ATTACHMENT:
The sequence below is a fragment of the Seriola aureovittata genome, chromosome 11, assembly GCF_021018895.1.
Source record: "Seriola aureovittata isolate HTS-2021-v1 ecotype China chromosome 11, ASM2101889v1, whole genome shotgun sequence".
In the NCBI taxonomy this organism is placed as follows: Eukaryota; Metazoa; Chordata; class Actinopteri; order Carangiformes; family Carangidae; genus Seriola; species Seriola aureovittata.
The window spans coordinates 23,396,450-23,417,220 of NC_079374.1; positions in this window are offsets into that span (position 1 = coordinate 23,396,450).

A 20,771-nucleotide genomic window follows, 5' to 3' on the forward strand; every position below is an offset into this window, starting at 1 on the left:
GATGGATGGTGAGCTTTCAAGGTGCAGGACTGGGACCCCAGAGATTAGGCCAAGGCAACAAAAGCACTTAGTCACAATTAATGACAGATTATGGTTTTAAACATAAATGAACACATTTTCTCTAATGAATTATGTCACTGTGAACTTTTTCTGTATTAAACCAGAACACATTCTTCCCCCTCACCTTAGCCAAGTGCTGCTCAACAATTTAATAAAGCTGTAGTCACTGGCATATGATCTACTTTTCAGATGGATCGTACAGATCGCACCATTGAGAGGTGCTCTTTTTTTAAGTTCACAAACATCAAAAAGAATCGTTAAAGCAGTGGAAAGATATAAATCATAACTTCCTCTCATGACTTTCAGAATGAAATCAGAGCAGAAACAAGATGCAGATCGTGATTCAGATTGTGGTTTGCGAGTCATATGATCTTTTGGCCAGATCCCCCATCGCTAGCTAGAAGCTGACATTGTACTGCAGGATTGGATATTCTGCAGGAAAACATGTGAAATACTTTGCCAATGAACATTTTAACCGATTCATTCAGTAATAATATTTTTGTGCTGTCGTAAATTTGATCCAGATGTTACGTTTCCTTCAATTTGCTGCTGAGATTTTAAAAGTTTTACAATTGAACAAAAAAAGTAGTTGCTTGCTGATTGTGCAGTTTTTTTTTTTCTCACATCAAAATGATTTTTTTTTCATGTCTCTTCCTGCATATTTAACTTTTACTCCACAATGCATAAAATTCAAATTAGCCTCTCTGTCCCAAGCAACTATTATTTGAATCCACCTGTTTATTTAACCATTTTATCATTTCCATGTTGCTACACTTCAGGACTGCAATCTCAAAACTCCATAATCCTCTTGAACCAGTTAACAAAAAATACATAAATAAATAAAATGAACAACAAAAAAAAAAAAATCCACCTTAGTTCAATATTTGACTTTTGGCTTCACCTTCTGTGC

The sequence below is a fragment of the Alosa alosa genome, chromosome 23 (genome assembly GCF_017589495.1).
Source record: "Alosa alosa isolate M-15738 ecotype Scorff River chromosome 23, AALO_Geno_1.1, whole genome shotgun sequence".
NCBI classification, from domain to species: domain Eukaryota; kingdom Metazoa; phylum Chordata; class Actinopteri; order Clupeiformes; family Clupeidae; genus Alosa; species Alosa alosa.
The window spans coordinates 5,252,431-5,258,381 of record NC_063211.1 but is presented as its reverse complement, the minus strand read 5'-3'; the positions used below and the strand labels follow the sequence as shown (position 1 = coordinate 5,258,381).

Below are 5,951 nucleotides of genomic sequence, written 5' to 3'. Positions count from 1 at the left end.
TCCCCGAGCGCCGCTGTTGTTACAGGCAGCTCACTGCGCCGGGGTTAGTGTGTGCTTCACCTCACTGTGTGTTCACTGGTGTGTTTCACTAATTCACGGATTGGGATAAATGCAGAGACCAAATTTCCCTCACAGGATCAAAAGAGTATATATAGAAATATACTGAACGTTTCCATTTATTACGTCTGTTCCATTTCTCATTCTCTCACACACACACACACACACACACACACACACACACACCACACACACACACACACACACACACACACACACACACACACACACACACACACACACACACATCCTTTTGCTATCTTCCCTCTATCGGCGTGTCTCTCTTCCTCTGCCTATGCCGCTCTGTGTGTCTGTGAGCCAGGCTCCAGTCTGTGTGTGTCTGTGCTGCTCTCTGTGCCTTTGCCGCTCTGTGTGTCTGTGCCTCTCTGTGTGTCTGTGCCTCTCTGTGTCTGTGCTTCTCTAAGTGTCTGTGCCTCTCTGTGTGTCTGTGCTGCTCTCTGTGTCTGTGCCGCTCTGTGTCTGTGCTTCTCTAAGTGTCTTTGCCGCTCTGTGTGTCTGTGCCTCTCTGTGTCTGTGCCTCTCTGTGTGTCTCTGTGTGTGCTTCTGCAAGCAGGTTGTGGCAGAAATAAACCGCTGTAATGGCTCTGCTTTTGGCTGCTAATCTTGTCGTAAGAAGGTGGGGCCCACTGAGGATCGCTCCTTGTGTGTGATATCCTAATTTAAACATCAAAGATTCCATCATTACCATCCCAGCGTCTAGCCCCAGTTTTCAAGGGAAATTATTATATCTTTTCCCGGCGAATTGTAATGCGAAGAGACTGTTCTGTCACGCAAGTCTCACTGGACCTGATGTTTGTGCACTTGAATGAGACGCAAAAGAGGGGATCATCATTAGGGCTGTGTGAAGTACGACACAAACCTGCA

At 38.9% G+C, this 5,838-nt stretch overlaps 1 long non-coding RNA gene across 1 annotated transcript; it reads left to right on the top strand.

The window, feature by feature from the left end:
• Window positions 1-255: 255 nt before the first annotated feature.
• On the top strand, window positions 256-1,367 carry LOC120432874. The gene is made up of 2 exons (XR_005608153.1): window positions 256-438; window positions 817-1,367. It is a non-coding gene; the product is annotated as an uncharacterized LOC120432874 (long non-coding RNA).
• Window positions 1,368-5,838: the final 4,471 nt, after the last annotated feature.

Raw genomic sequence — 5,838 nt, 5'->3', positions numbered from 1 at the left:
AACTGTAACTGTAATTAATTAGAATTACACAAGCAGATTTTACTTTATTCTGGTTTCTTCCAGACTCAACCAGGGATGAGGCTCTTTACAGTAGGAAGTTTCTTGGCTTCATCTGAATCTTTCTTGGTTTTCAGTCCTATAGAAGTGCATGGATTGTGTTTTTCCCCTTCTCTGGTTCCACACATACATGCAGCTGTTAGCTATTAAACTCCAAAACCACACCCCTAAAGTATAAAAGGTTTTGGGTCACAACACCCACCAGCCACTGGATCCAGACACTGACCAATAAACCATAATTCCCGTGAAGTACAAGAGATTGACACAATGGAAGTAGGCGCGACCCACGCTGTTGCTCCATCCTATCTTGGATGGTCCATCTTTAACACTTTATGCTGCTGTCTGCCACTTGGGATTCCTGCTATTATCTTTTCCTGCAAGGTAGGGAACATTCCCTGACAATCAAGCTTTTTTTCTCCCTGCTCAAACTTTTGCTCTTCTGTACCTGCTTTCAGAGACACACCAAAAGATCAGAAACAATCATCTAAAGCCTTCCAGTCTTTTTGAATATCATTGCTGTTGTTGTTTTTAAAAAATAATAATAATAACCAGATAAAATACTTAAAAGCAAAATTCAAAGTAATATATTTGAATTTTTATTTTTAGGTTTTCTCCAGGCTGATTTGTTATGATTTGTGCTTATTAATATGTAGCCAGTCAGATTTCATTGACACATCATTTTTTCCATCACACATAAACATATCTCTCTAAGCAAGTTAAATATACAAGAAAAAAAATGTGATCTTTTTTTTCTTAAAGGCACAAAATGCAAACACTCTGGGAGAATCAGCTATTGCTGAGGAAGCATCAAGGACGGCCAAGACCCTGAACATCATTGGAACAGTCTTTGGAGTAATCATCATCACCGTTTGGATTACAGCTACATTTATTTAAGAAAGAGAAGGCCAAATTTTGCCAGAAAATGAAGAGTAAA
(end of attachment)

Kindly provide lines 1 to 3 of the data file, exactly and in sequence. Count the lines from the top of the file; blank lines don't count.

The sequence below is a fragment of the Seriola aureovittata genome, chromosome 11, assembly GCF_021018895.1.
Source record: "Seriola aureovittata isolate HTS-2021-v1 ecotype China chromosome 11, ASM2101889v1, whole genome shotgun sequence".
In the NCBI taxonomy this organism is placed as follows: Eukaryota; Metazoa; Chordata; class Actinopteri; order Carangiformes; family Carangidae; genus Seriola; species Seriola aureovittata.